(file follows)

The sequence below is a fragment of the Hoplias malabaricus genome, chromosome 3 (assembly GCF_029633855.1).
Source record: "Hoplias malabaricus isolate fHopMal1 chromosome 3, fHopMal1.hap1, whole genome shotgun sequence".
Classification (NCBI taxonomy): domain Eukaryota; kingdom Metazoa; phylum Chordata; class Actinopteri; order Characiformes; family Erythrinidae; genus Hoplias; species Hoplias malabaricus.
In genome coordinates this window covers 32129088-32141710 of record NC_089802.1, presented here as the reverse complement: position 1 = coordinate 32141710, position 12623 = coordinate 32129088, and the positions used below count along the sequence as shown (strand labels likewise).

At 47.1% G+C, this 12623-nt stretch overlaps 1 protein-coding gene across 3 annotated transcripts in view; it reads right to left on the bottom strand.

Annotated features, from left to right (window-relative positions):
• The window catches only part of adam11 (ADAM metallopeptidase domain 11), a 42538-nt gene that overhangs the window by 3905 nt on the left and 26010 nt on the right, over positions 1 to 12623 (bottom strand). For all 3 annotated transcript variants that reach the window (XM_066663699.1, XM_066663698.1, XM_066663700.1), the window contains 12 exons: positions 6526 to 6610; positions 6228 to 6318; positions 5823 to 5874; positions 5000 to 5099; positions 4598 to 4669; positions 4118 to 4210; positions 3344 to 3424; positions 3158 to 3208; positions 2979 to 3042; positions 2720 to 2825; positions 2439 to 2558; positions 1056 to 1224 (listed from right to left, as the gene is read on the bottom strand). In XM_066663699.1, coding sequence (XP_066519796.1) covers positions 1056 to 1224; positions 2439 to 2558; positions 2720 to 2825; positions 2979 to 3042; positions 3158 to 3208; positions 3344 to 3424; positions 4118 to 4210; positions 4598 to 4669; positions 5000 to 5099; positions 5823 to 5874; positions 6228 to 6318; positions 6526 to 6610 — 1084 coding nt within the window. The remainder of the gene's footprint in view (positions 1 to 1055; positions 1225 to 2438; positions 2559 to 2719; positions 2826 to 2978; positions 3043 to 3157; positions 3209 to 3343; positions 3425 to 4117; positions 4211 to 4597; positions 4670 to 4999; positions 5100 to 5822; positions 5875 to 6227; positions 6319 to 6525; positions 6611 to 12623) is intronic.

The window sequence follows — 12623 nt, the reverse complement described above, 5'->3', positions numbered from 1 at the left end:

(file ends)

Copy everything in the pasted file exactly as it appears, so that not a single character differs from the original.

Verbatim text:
The sequence below is a fragment of the Hoplias malabaricus genome, chromosome 3 (assembly GCF_029633855.1).
Source record: "Hoplias malabaricus isolate fHopMal1 chromosome 3, fHopMal1.hap1, whole genome shotgun sequence".
Classification (NCBI taxonomy): domain Eukaryota; kingdom Metazoa; phylum Chordata; class Actinopteri; order Characiformes; family Erythrinidae; genus Hoplias; species Hoplias malabaricus.
In genome coordinates this window covers 32129088-32141710 of record NC_089802.1, presented here as the reverse complement: position 1 = coordinate 32141710, position 12623 = coordinate 32129088, and the positions used below count along the sequence as shown (strand labels likewise).

At 47.1% G+C, this 12623-nt stretch overlaps 1 protein-coding gene across 3 annotated transcripts in view; it reads right to left on the bottom strand.

Annotated features, from left to right (window-relative positions):
• The window catches only part of adam11 (ADAM metallopeptidase domain 11), a 42538-nt gene that overhangs the window by 3905 nt on the left and 26010 nt on the right, over positions 1 to 12623 (bottom strand). For all 3 annotated transcript variants that reach the window (XM_066663699.1, XM_066663698.1, XM_066663700.1), the window contains 12 exons: positions 6526 to 6610; positions 6228 to 6318; positions 5823 to 5874; positions 5000 to 5099; positions 4598 to 4669; positions 4118 to 4210; positions 3344 to 3424; positions 3158 to 3208; positions 2979 to 3042; positions 2720 to 2825; positions 2439 to 2558; positions 1056 to 1224 (listed from right to left, as the gene is read on the bottom strand). In XM_066663699.1, coding sequence (XP_066519796.1) covers positions 1056 to 1224; positions 2439 to 2558; positions 2720 to 2825; positions 2979 to 3042; positions 3158 to 3208; positions 3344 to 3424; positions 4118 to 4210; positions 4598 to 4669; positions 5000 to 5099; positions 5823 to 5874; positions 6228 to 6318; positions 6526 to 6610 — 1084 coding nt within the window. The remainder of the gene's footprint in view (positions 1 to 1055; positions 1225 to 2438; positions 2559 to 2719; positions 2826 to 2978; positions 3043 to 3157; positions 3209 to 3343; positions 3425 to 4117; positions 4211 to 4597; positions 4670 to 4999; positions 5100 to 5822; positions 5875 to 6227; positions 6319 to 6525; positions 6611 to 12623) is intronic.

The window sequence follows — 12623 nt, the reverse complement described above, 5'->3', positions numbered from 1 at the left end: